Body Weight, Weight Self-Perception, Weight Teasing and Their Association with Health Behaviors among Chinese Adolescents-The Shanghai Youth Health Behavior Survey

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Adolescent; Adolescent Behavior (psychology); Body Image; Body Mass Index; Body Weight; Child; China; Cross-Sectional Studies; Female; Health Behavior; Humans; Male; Obesity (psychology); Overweight (epidemiology, psychology); Self Concept; Surveys and Questionnaires; Thinness (epidemiology); Weight Perception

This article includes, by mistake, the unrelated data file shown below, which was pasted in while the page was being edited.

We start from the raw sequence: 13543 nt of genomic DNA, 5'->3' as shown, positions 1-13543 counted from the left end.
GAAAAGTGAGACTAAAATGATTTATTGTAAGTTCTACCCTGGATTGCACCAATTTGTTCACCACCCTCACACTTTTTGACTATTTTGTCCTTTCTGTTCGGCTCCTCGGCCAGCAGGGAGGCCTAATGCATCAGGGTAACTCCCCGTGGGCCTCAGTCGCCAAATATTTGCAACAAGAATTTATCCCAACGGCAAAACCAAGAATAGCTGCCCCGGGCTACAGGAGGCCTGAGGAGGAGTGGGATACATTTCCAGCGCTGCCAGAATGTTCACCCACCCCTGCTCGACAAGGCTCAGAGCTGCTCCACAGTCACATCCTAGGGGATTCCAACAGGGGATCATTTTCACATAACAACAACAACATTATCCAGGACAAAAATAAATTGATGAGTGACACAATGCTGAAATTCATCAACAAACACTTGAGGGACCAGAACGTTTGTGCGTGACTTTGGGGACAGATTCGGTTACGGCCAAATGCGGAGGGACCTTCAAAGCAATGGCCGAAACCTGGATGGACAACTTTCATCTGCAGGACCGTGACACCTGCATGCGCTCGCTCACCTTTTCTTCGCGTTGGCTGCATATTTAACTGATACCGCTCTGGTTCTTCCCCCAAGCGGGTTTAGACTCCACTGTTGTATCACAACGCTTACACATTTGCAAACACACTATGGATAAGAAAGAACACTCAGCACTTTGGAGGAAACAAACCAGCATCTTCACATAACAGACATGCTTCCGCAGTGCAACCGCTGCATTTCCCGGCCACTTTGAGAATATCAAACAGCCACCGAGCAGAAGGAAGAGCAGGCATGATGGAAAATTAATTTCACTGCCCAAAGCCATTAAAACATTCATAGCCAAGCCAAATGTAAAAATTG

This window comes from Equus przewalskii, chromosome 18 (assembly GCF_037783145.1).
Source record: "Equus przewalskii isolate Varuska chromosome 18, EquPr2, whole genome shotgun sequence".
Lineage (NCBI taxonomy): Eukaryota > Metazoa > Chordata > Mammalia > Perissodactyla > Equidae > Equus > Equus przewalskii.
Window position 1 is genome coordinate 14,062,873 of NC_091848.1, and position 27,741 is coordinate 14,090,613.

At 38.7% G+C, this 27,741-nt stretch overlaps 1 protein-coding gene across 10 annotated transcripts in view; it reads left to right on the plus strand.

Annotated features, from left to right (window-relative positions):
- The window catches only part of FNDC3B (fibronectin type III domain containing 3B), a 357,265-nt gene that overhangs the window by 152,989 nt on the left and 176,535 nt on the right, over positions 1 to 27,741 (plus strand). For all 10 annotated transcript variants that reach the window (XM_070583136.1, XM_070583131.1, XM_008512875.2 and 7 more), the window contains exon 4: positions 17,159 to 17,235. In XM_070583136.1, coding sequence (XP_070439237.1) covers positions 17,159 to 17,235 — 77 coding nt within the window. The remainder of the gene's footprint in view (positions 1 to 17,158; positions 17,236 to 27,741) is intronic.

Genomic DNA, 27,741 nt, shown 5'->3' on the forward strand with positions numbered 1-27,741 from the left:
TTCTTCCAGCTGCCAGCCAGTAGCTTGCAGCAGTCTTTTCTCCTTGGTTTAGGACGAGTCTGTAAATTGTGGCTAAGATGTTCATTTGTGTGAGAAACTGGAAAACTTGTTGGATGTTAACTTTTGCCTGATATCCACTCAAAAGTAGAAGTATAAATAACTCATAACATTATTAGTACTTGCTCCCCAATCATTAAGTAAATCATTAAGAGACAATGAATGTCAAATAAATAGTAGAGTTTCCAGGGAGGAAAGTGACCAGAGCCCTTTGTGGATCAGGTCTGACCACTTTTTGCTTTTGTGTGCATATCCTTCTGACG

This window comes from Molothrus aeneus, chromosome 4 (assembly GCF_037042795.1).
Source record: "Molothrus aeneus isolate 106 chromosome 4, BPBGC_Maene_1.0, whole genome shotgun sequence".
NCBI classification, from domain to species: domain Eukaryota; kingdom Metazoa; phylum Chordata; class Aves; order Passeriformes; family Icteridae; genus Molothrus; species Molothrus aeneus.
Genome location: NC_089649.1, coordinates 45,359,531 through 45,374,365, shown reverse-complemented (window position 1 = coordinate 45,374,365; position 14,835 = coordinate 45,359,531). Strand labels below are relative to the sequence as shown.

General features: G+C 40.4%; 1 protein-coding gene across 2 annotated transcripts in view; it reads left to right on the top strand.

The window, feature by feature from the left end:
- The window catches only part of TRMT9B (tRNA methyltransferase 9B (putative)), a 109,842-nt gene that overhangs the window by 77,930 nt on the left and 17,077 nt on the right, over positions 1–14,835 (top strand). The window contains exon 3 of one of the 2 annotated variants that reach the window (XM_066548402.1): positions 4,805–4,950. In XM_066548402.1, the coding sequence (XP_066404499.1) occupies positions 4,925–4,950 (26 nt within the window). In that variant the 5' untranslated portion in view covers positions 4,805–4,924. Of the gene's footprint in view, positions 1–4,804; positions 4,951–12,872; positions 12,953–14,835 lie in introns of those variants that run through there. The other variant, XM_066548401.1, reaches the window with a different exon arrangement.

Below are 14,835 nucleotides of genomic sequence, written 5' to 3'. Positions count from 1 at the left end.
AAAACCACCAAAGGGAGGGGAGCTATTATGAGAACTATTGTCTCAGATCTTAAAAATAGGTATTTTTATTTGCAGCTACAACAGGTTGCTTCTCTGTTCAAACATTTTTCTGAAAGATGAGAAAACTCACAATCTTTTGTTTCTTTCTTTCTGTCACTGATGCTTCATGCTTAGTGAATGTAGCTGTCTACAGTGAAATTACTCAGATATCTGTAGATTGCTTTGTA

Weight-related status has been associated with the physical and psychological health of adolescents. This cross-sectional study evaluated three different kinds of weight-related statuses (Body Mass Index (BMI), weight self-perception and weight teasing from others) among Chinese adolescents and identified their associations with health risk behaviors (lack of healthy dietary behavior, unhealthy dietary behavior, binge eating behavior, lack of physical activity (PA), sedentary behaviors (SB) and sleep disturbance). A stratified random cluster sampling method was used to select 10,070 students aged 11-18 years old from schools in Shanghai. Self-reported questionnaires were collected, weight-related statuses were divided into three categories and six specific health risk behaviors were classified into two groups: positive or negative. Overall, 27.82% of the adolescents were classified as being overweight and obese (35.61% of boys and 18.21% of girls), 43.45% perceived themselves as too heavy and 30.46% experienced weight teasing in the past. Among overweight or obese participants, 50.55% have been teased about their weight, and 77.48% perceived themselves as too heavy. Weight perception and weight teasing were significantly associated with health risk behaviors rather than the actual body weight status based on BMI, especially regarding binge eating behavior (body weight status (BMI): > 0.05, underweight perception: OR = 1.18, 95%CI 1.03-1.34; weight teasing for more than once a year: OR = 2.00, 95%CI 1.76-2.27). In addition, weight perception and weight teasing were significantly associated with health risk behaviors, mainly in normal and overweight/obese groups but not in underweight groups. Weight teasing and weight self-perception play an independent and stronger role than actual body weight in the health behaviors of adolescents. This calls for more attention and intervention to reduce peer bullying and stigmas on weight among adolescents.

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